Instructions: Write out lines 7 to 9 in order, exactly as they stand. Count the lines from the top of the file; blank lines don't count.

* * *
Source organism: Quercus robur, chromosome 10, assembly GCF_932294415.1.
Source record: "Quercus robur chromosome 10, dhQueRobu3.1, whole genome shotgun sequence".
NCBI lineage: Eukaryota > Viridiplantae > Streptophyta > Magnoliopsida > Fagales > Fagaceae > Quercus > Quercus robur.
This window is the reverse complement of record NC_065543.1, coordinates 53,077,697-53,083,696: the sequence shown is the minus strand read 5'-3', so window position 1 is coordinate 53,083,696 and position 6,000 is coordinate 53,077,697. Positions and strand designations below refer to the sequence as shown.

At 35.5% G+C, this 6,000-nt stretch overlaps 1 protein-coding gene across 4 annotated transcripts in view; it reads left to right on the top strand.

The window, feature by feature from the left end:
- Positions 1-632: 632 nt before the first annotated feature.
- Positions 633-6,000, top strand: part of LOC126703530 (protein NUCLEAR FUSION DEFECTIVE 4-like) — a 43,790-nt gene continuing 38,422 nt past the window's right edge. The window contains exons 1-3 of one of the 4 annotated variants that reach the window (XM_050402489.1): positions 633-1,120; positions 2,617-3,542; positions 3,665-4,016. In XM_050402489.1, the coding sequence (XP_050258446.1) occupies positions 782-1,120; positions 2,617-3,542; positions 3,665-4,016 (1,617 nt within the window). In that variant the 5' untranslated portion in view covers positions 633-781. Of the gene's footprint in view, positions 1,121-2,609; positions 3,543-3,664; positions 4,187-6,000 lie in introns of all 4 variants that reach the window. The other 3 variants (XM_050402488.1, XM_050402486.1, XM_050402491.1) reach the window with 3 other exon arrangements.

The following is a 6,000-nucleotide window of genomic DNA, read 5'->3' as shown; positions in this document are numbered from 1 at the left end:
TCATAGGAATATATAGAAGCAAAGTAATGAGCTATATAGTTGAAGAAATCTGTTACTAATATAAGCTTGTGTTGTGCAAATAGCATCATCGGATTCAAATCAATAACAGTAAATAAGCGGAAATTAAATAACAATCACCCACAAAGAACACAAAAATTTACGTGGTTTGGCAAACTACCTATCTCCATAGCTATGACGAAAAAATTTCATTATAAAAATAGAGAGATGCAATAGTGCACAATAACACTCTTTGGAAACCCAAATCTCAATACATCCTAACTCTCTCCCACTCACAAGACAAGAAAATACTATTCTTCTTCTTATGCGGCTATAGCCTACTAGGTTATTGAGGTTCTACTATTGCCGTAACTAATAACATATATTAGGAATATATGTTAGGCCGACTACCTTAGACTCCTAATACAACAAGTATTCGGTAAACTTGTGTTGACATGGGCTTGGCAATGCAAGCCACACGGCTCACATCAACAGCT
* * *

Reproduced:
- Positions 1-632: 632 nt before the first annotated feature.
- Positions 633-6,000, top strand: part of LOC126703530 (protein NUCLEAR FUSION DEFECTIVE 4-like) — a 43,790-nt gene continuing 38,422 nt past the window's right edge. The window contains exons 1-3 of one of the 4 annotated variants that reach the window (XM_050402489.1): positions 633-1,120; positions 2,617-3,542; positions 3,665-4,016. In XM_050402489.1, the coding sequence (XP_050258446.1) occupies positions 782-1,120; positions 2,617-3,542; positions 3,665-4,016 (1,617 nt within the window). In that variant the 5' untranslated portion in view covers positions 633-781. Of the gene's footprint in view, positions 1,121-2,609; positions 3,543-3,664; positions 4,187-6,000 lie in introns of all 4 variants that reach the window. The other 3 variants (XM_050402488.1, XM_050402486.1, XM_050402491.1) reach the window with 3 other exon arrangements.

The following is a 6,000-nucleotide window of genomic DNA, read 5'->3' as shown; positions in this document are numbered from 1 at the left end: